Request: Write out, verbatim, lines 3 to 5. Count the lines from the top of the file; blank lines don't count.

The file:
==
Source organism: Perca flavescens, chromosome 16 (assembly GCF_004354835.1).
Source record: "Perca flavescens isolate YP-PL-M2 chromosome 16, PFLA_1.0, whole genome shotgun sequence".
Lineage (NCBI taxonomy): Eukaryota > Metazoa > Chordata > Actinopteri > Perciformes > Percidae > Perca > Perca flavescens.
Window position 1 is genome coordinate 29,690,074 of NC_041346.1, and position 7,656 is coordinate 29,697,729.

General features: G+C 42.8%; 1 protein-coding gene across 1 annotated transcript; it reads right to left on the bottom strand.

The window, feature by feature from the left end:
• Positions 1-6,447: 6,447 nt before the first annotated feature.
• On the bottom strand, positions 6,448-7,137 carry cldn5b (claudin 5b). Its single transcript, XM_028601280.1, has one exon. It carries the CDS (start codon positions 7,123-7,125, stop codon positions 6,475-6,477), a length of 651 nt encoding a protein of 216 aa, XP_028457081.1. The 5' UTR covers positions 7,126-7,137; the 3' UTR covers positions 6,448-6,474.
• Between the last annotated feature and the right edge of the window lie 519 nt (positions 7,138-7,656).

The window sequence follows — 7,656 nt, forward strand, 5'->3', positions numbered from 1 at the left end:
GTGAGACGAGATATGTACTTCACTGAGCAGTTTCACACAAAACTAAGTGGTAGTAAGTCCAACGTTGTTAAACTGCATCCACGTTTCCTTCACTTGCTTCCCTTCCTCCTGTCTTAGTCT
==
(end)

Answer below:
Lineage (NCBI taxonomy): Eukaryota > Metazoa > Chordata > Actinopteri > Perciformes > Percidae > Perca > Perca flavescens.
Window position 1 is genome coordinate 29,690,074 of NC_041346.1, and position 7,656 is coordinate 29,697,729.

General features: G+C 42.8%; 1 protein-coding gene across 1 annotated transcript; it reads right to left on the bottom strand.